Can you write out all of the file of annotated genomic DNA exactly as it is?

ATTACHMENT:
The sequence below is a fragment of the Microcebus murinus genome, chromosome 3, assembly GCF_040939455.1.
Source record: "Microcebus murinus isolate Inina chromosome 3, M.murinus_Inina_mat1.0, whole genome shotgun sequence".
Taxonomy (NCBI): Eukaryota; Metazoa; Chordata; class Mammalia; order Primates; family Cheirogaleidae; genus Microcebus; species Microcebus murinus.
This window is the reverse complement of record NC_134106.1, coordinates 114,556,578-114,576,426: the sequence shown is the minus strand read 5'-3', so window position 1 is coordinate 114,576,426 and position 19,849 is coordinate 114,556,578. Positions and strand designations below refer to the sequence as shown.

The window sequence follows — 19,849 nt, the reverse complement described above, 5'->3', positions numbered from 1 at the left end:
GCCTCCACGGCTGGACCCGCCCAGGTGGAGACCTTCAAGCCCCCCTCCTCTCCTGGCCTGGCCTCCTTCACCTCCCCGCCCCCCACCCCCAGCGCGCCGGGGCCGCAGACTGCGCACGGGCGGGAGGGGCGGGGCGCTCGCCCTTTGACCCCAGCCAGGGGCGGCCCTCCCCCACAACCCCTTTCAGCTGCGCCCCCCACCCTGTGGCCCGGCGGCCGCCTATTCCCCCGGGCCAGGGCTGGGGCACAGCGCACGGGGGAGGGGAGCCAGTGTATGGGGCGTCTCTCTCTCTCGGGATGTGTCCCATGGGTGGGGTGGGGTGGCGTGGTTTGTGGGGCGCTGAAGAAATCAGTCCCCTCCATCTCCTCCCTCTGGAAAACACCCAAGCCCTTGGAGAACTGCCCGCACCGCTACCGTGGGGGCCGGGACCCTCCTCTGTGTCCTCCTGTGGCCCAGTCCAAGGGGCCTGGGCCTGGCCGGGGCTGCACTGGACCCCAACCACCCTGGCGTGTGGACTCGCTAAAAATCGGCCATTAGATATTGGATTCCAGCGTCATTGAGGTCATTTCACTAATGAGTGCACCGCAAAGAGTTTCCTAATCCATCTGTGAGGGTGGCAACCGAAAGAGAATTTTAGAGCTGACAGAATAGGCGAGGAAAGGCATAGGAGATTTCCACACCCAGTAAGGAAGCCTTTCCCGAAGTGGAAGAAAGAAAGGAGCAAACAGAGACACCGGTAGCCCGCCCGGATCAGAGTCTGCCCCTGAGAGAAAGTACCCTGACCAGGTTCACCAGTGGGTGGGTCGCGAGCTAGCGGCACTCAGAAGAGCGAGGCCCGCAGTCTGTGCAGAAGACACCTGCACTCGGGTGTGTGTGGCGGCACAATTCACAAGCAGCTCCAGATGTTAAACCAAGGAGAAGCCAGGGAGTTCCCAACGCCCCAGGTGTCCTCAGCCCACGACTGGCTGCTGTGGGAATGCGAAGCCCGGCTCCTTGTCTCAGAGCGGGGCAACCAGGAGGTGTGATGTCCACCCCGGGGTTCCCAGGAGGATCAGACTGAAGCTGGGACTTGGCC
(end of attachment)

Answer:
The sequence below is a fragment of the Microcebus murinus genome, chromosome 3, assembly GCF_040939455.1.
Source record: "Microcebus murinus isolate Inina chromosome 3, M.murinus_Inina_mat1.0, whole genome shotgun sequence".
Taxonomy (NCBI): Eukaryota; Metazoa; Chordata; class Mammalia; order Primates; family Cheirogaleidae; genus Microcebus; species Microcebus murinus.
This window is the reverse complement of record NC_134106.1, coordinates 114,556,578-114,576,426: the sequence shown is the minus strand read 5'-3', so window position 1 is coordinate 114,576,426 and position 19,849 is coordinate 114,556,578. Positions and strand designations below refer to the sequence as shown.

The window sequence follows — 19,849 nt, the reverse complement described above, 5'->3', positions numbered from 1 at the left end:
GCCTCCACGGCTGGACCCGCCCAGGTGGAGACCTTCAAGCCCCCCTCCTCTCCTGGCCTGGCCTCCTTCACCTCCCCGCCCCCCACCCCCAGCGCGCCGGGGCCGCAGACTGCGCACGGGCGGGAGGGGCGGGGCGCTCGCCCTTTGACCCCAGCCAGGGGCGGCCCTCCCCCACAACCCCTTTCAGCTGCGCCCCCCACCCTGTGGCCCGGCGGCCGCCTATTCCCCCGGGCCAGGGCTGGGGCACAGCGCACGGGGGAGGGGAGCCAGTGTATGGGGCGTCTCTCTCTCTCGGGATGTGTCCCATGGGTGGGGTGGGGTGGCGTGGTTTGTGGGGCGCTGAAGAAATCAGTCCCCTCCATCTCCTCCCTCTGGAAAACACCCAAGCCCTTGGAGAACTGCCCGCACCGCTACCGTGGGGGCCGGGACCCTCCTCTGTGTCCTCCTGTGGCCCAGTCCAAGGGGCCTGGGCCTGGCCGGGGCTGCACTGGACCCCAACCACCCTGGCGTGTGGACTCGCTAAAAATCGGCCATTAGATATTGGATTCCAGCGTCATTGAGGTCATTTCACTAATGAGTGCACCGCAAAGAGTTTCCTAATCCATCTGTGAGGGTGGCAACCGAAAGAGAATTTTAGAGCTGACAGAATAGGCGAGGAAAGGCATAGGAGATTTCCACACCCAGTAAGGAAGCCTTTCCCGAAGTGGAAGAAAGAAAGGAGCAAACAGAGACACCGGTAGCCCGCCCGGATCAGAGTCTGCCCCTGAGAGAAAGTACCCTGACCAGGTTCACCAGTGGGTGGGTCGCGAGCTAGCGGCACTCAGAAGAGCGAGGCCCGCAGTCTGTGCAGAAGACACCTGCACTCGGGTGTGTGTGGCGGCACAATTCACAAGCAGCTCCAGATGTTAAACCAAGGAGAAGCCAGGGAGTTCCCAACGCCCCAGGTGTCCTCAGCCCACGACTGGCTGCTGTGGGAATGCGAAGCCCGGCTCCTTGTCTCAGAGCGGGGCAACCAGGAGGTGTGATGTCCACCCCGGGGTTCCCAGGAGGATCAGACTGAAGCTGGGACTTGGCC